This may not be an option for everyone, as wet hair is weaker. So detangling in the shower, may make the hair more vulnerable to breakage. However, if you use conditioner to detangle, this can be done in the shower and you can go straight into co washing. Put your hair into 6 to 8 sections. Detangle and co-wash one section at a time, and re-twist straight away. The downward motion of the shower water, helps to ensure that your strands are flowing in the same direction and helps with detangling.

Check our Naptural85’s demonstration of this method and a convenient style to do, during the process:

3. Alternatives methods to finger detangling

Studies show that those that finger detangle, have a thicker hair density. However, finger detangling does not work for everyone. There are others who prefer to use a wide tooth comb to detangle, after saturating their hair with conditioner or a mixture of ingredients. Check out KKKM’s method, using her homemade ‘detangling cocktail’. This softens the hair and cut her detangling time down to ten minutes!

4. Keep hair stretched out during the week
If you keep your hair in a stretched out state in-between washing, your hair will be easier and quicker to detangle. Twist-outs and braid-outs are great styles, to keep your hair stretched. Roller sets, flexi-rods and curl formers also keep the hair stretched. If you finger comb your hair after it has been in one of these styles, it will appear in a blown out state. Buns are also great for keeping the hair taut. High buns, low buns, top knots and side buns, all help to keep the hair stretched. When you take your hair down from a bun you will notice this.

Stretched hair with a twist-out

Stretched hair with a twist-out

So there should be less knots, and the hair will be more manageable. This will cut down your detangling session. Detangling your hair after a wash and go, or after it has shrunk during the week, takes a very long time, in my experience. Hence, the reason why I have only attempted a wash and go once, with my 4b hair.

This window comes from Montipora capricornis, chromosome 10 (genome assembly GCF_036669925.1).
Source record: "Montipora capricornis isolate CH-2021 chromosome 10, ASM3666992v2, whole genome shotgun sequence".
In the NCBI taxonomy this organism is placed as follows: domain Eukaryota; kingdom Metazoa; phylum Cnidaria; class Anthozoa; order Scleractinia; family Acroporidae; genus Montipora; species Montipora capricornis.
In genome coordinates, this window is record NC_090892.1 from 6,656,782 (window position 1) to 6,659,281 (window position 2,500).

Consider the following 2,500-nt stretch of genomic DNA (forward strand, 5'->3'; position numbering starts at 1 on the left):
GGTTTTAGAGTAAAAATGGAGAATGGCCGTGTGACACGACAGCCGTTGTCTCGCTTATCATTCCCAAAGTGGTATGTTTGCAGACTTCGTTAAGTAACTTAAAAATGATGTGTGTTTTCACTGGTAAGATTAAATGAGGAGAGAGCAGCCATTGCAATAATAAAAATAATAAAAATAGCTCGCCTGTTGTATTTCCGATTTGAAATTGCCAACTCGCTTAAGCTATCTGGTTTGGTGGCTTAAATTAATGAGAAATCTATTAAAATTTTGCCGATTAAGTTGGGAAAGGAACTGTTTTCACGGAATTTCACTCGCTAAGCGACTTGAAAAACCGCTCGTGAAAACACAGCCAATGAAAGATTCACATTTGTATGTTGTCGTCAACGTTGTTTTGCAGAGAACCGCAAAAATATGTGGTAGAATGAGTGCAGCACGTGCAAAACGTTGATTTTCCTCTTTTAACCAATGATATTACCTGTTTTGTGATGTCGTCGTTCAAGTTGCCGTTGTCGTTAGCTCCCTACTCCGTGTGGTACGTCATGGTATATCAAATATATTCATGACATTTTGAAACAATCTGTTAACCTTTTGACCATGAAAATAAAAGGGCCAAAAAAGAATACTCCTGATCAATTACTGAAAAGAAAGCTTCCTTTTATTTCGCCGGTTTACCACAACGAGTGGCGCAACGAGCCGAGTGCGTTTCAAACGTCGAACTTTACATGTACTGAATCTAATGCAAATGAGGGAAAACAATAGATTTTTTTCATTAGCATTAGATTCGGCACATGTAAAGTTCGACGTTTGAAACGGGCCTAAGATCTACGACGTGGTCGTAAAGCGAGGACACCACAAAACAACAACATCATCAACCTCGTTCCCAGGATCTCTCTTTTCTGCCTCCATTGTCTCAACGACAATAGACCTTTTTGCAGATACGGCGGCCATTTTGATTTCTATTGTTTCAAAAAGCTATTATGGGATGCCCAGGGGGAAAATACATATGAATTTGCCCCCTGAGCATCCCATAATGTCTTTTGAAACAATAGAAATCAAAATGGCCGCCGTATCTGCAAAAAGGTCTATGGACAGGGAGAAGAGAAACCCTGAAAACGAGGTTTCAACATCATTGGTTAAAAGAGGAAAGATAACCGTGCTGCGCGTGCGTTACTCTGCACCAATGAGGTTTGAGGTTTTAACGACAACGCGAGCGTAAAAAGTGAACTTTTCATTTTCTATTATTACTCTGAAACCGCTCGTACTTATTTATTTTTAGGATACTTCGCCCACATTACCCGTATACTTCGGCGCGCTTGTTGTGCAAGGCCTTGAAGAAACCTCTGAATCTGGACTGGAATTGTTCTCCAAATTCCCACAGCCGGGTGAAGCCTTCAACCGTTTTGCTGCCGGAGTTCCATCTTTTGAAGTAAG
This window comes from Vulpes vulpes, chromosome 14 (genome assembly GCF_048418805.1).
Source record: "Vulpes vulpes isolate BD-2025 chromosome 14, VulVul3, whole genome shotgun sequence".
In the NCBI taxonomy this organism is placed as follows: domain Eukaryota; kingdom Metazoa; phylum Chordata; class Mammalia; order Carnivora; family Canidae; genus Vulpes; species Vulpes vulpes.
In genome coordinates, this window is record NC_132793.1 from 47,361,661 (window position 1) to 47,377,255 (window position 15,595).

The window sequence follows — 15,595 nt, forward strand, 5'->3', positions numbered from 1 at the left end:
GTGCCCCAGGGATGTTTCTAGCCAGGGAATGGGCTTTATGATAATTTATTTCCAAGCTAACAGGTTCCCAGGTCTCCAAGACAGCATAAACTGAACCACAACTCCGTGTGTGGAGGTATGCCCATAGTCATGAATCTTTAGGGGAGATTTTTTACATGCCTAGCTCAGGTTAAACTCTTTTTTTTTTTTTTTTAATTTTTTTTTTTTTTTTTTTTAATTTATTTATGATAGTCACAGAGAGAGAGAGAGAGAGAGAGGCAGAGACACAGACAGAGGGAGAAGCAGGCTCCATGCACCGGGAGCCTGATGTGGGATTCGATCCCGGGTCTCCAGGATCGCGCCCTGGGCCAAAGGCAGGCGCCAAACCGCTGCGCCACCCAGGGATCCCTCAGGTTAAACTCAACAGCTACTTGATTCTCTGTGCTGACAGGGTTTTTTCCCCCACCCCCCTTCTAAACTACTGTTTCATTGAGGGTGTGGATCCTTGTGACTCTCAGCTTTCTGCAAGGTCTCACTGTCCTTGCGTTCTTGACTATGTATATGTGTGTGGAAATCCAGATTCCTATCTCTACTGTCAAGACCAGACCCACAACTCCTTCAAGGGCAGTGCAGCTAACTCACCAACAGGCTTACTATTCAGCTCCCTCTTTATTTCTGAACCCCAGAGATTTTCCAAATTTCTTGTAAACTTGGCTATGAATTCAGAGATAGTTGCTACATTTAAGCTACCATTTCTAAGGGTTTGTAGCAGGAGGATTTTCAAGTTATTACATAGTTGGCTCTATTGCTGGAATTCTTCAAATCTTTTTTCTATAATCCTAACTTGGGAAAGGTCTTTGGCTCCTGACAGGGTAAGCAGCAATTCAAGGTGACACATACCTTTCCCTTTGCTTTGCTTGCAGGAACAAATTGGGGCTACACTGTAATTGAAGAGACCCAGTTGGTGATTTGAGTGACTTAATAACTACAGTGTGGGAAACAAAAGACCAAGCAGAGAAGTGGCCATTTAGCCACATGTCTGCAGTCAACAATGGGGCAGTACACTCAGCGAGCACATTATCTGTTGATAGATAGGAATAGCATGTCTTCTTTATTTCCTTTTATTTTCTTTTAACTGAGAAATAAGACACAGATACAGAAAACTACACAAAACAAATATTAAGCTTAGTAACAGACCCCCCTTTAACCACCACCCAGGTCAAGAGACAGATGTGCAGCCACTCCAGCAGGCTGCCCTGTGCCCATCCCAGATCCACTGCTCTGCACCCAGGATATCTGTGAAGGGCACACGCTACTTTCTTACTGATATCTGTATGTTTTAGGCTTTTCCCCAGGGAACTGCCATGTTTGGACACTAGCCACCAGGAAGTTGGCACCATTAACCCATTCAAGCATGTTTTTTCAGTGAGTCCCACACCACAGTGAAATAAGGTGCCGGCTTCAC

5. Divide the hair into large sections
In my experience, the longer your hair becomes, the less sections you need to divide it into. Dividing your hair between 4 to 6 sections, should make it quicker to wash. We’ve all been there,  working our way through the sections, anticipating getting to the last one. When there are less sections to work through, this moment comes around sooner.

6. Try to remove shed hair whenever possible
Whilst styling my hair, I always take the opportunity to gently remove shed hair. This ensures that less shed hair tangles with the existing hair. There will also be less shed hair to remove on wash day. So while finger combing my hair before styling, I take less than a minute to remove any shed hair.  This reduces the build up of shed hair overall.

When you are short on time, here are some quick hairstyles to try.

Buns

Roll, tuck and pin

Puffs

Short Natural Hair (TWAs)
model twa

For short hair and TWAs try spraying the hair with a water and glycerin mix, to moisturize and enhance your curls. Add a cute accessory, such as a flower or head band. You can create a side parting and pin one side down with a clip.

What do you do to save time with your hair care regimen? Please share your suggestions below.

Caring for 4b Hair

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My top six tips for caring for 4b hair and retaining length.

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1. Moisturize regularly

Afro textured hair has a tendency to be dry.  With all the kinks and curls it is difficult for moisture to penetrate every strand thoroughly. Therefore we constantly have to keep our hair moisturized. Moisturizing in advance is better than waiting for your hair to dry out before adding moisture. This will also minimize the breakage that occurs as a result of dryness.  A moisturizing deep conditioner applied after shampooing will give your hair a well needed moisture boost. How often you do this is up to you.  I try to do mine once a week but if my hair is in a protective style like mini twist I find it easier to do a hot oil treatment instead.